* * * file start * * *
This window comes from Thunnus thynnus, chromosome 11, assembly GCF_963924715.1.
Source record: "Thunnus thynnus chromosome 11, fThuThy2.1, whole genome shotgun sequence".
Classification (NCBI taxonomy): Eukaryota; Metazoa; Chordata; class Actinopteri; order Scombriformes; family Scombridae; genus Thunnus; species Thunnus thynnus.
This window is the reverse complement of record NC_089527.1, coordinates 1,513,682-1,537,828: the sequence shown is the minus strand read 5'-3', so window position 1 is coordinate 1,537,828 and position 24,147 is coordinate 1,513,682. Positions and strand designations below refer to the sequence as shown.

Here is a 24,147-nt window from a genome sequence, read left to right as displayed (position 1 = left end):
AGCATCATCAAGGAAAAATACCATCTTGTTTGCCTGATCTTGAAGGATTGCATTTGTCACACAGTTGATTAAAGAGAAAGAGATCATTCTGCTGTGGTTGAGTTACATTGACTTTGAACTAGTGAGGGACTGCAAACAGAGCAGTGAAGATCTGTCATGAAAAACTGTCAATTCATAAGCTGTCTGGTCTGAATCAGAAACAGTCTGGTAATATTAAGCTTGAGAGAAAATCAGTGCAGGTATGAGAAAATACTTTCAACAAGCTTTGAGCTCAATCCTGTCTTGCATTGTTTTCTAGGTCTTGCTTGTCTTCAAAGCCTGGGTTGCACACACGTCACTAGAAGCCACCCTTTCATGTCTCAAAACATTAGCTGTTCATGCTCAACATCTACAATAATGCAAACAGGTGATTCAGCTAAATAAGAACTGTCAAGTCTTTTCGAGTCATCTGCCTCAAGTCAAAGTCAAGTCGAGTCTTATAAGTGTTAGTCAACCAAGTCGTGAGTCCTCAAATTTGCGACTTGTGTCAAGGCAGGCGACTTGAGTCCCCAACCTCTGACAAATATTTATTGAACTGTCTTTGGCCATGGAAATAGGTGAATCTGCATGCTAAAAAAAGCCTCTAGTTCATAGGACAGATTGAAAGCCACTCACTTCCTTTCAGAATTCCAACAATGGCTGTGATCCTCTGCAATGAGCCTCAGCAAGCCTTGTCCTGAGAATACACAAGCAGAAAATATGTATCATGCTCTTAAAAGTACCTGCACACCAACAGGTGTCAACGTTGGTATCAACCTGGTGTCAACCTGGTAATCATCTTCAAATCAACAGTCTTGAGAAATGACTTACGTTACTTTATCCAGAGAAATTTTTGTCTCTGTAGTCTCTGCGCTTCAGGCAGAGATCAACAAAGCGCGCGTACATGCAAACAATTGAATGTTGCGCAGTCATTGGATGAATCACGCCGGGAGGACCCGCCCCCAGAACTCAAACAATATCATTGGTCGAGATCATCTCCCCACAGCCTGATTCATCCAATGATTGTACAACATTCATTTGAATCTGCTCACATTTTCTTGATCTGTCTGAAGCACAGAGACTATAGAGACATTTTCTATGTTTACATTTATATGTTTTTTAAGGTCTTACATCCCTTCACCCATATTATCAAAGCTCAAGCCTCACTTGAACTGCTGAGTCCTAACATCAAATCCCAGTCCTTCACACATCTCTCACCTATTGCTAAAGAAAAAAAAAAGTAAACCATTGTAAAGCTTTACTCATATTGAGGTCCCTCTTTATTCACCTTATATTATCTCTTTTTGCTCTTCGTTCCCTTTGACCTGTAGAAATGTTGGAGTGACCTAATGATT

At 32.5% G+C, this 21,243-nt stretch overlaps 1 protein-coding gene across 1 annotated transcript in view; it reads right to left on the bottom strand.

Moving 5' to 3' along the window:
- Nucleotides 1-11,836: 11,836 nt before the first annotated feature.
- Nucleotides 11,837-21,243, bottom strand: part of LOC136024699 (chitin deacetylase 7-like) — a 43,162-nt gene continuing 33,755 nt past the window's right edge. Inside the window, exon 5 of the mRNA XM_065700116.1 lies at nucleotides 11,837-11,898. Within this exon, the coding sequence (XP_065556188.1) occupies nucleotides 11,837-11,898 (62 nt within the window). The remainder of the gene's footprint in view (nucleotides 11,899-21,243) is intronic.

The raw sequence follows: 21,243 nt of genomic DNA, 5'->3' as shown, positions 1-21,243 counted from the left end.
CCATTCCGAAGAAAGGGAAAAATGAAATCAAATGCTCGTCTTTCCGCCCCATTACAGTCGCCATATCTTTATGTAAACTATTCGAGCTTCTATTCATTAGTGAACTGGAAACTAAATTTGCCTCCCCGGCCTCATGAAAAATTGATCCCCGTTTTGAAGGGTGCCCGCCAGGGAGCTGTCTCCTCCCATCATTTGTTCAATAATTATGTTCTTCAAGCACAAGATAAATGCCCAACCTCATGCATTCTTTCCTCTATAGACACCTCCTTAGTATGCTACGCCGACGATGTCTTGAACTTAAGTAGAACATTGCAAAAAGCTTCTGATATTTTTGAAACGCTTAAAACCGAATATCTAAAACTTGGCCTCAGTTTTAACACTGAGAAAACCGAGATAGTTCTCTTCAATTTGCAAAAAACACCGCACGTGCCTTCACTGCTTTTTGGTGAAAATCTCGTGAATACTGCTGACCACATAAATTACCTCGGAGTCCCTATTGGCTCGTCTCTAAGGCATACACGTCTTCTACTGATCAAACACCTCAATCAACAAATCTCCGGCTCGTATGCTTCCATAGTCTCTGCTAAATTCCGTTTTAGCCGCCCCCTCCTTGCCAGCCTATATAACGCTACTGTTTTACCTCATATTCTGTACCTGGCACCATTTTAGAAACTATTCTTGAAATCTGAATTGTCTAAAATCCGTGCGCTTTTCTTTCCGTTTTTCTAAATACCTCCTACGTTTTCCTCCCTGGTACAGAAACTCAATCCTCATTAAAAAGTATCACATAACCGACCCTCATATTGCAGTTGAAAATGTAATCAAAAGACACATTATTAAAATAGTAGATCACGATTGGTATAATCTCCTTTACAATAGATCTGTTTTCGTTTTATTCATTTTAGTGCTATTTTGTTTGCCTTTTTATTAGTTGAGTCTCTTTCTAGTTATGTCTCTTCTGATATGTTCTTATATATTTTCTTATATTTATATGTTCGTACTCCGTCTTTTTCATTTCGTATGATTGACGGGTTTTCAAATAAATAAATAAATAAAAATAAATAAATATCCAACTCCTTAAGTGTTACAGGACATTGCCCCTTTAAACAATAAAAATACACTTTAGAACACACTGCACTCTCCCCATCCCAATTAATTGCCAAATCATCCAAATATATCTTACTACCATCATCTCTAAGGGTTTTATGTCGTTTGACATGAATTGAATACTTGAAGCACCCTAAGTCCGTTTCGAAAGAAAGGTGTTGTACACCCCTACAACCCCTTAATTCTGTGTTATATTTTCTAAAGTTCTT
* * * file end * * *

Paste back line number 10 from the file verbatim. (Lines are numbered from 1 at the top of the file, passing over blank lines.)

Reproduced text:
- Nucleotides 11,837-21,243, bottom strand: part of LOC136024699 (chitin deacetylase 7-like) — a 43,162-nt gene continuing 33,755 nt past the window's right edge. Inside the window, exon 5 of the mRNA XM_065700116.1 lies at nucleotides 11,837-11,898. Within this exon, the coding sequence (XP_065556188.1) occupies nucleotides 11,837-11,898 (62 nt within the window). The remainder of the gene's footprint in view (nucleotides 11,899-21,243) is intronic.